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Wolf Creek 2

A cheaper, more predictable yet somehow nastier kind of carnage is at work in Wolf Creek 2.
By Tom Clift
February 22, 2014
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By Tom Clift
February 22, 2014
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Proving that the Australian film industry isn't immune to the sequelitis that has plagued American horror franchises for decades, director Greg McLean has teamed back up with star John Jarratt for a follow-up to their stomach-turning 2005 sleeper hit, Wolf Creek. Not unsurprisingly, the result feels very much like a cash grab. A film no one was asking for, Wolf Creek 2 trades the raw, taboo-shattering violence of its predecessor for a cheaper, more predictable yet somehow nastier kind of carnage.

The difference between the two films becomes obvious almost immediately. Although notorious for the graphic tortures inflicted on its backpacking protagonists, the original Wolf Creek actually runs for almost an hour before the first drop of blood is even spilled. Prior to that, McLean spends his time getting us to care about his characters, making their eventual demise, at the hands of Jarratt's Akubra-wearing serial killer, that much more distressing.

In comparison, Wolf Creek 2 puts the villain front and centre, allowing him his first kill before we even see a title card. Focusing on the killer is a standard move for a horror sequel, and seems all the more logical here in light of Jarratt's fantastic performance. A blood-soaked ocker stereotype from hell (with a sick sense of humour to match), killer Mick Taylor is a cinematic sadist for the ages; his menacing chortle sends shivers down your spine, even as his profane, xenophobic rants strike savagely at the heart of so-called Australian values.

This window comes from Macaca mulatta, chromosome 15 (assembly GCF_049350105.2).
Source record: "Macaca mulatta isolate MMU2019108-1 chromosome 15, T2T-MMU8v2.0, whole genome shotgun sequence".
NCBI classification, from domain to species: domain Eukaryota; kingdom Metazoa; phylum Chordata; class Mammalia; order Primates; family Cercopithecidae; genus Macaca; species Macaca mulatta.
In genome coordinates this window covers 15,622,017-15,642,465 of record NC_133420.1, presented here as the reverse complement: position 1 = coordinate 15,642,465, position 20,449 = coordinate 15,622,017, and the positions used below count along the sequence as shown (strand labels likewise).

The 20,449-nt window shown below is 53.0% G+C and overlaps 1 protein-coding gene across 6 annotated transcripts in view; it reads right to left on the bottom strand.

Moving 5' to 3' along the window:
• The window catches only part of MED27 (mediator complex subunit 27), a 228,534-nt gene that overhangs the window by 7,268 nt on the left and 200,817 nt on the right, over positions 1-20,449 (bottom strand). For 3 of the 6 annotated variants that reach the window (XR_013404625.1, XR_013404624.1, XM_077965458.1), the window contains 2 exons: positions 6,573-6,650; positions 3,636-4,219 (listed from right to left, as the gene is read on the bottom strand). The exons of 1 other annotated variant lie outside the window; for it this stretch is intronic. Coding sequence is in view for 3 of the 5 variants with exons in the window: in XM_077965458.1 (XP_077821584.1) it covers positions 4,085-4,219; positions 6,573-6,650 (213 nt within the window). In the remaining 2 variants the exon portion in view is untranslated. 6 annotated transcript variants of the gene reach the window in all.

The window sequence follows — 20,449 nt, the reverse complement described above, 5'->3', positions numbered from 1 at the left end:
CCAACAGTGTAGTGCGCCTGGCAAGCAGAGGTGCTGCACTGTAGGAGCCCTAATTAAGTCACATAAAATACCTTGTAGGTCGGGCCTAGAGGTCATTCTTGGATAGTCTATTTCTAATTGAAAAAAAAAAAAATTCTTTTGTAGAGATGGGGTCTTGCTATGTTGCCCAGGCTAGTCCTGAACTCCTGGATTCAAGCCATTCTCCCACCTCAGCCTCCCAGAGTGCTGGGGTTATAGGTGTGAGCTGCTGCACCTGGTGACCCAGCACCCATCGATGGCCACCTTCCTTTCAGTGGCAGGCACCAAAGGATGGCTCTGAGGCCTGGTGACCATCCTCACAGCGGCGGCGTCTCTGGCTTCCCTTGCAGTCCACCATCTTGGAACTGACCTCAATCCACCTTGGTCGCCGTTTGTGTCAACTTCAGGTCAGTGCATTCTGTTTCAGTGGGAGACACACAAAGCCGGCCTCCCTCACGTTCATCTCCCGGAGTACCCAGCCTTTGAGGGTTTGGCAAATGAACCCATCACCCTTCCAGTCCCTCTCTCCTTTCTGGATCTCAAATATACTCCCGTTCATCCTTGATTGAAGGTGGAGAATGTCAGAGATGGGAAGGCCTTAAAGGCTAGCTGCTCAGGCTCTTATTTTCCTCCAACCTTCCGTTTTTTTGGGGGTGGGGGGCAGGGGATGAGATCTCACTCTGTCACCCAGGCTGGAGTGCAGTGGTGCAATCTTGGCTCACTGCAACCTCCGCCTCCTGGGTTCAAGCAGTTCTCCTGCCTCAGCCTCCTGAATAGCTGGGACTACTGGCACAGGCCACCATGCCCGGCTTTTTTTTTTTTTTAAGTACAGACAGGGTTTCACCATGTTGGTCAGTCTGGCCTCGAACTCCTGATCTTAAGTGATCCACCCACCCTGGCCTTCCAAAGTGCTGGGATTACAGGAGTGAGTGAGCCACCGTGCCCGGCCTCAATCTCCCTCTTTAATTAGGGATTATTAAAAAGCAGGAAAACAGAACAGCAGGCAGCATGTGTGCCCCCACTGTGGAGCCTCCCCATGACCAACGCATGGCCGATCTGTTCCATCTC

But while Jarratt's performance is the sequel's best feature, his character's increased role is also its biggest problem. Unlike in the first film, McLean never bothers to flesh out Taylor's prey, which this time consists of two Germans and a Pom. Conversely, Taylor is clearly the character that viewers are meant to be most excited to see. At times, it even feels like we're meant to root for him, which I found difficult to reconcile with the fact that he's a murderer and a rapist. Wolf Creek was effectively shocking because it made no attempt to make its violence entertaining. Wolf Creek 2 does just that, making it a far more exploitative film.

This might be less of a sticking point if the movie was actually scary. But it's not — just intermittently gory. Most of the film consists of Taylor chasing his helpless quarry through the outback, their capture or grizzly death (probably both) a glum inevitability. Things briefly get interesting in the film's final third, when McLean finally rediscovers the notion that terror comes not just from violence, but from the threat of it. But by then it's too little, too late.

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